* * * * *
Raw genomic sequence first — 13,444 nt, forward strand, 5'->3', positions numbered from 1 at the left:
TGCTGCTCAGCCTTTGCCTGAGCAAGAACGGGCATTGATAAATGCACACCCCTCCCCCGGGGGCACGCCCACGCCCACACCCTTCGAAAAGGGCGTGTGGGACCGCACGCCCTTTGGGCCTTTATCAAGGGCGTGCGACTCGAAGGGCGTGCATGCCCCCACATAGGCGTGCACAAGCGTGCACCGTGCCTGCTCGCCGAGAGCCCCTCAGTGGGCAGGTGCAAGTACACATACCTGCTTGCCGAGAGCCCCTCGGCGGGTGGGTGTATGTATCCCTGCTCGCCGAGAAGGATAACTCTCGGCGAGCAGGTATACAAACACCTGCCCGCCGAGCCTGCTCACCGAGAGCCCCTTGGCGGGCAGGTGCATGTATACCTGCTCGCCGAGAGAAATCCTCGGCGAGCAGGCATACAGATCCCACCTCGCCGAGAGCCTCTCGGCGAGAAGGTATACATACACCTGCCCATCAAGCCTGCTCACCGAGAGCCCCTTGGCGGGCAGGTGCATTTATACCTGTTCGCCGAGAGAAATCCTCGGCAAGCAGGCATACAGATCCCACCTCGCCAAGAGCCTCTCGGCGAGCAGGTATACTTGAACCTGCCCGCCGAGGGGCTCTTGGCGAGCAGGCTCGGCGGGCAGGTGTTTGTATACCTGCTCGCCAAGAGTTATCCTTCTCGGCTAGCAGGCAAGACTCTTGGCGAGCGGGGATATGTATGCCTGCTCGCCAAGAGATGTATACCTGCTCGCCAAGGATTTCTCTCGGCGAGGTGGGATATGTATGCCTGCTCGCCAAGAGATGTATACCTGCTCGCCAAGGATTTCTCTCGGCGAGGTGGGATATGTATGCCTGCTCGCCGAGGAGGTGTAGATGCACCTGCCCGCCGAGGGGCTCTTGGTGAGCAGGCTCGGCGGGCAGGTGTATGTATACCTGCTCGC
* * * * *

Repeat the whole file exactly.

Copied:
Raw genomic sequence first — 13,444 nt, forward strand, 5'->3', positions numbered from 1 at the left:
TGCTGCTCAGCCTTTGCCTGAGCAAGAACGGGCATTGATAAATGCACACCCCTCCCCCGGGGGCACGCCCACGCCCACACCCTTCGAAAAGGGCGTGTGGGACCGCACGCCCTTTGGGCCTTTATCAAGGGCGTGCGACTCGAAGGGCGTGCATGCCCCCACATAGGCGTGCACAAGCGTGCACCGTGCCTGCTCGCCGAGAGCCCCTCAGTGGGCAGGTGCAAGTACACATACCTGCTTGCCGAGAGCCCCTCGGCGGGTGGGTGTATGTATCCCTGCTCGCCGAGAAGGATAACTCTCGGCGAGCAGGTATACAAACACCTGCCCGCCGAGCCTGCTCACCGAGAGCCCCTTGGCGGGCAGGTGCATGTATACCTGCTCGCCGAGAGAAATCCTCGGCGAGCAGGCATACAGATCCCACCTCGCCGAGAGCCTCTCGGCGAGAAGGTATACATACACCTGCCCATCAAGCCTGCTCACCGAGAGCCCCTTGGCGGGCAGGTGCATTTATACCTGTTCGCCGAGAGAAATCCTCGGCAAGCAGGCATACAGATCCCACCTCGCCAAGAGCCTCTCGGCGAGCAGGTATACTTGAACCTGCCCGCCGAGGGGCTCTTGGCGAGCAGGCTCGGCGGGCAGGTGTTTGTATACCTGCTCGCCAAGAGTTATCCTTCTCGGCTAGCAGGCAAGACTCTTGGCGAGCGGGGATATGTATGCCTGCTCGCCAAGAGATGTATACCTGCTCGCCAAGGATTTCTCTCGGCGAGGTGGGATATGTATGCCTGCTCGCCAAGAGATGTATACCTGCTCGCCAAGGATTTCTCTCGGCGAGGTGGGATATGTATGCCTGCTCGCCGAGGAGGTGTAGATGCACCTGCCCGCCGAGGGGCTCTTGGTGAGCAGGCTCGGCGGGCAGGTGTATGTATACCTGCTCGC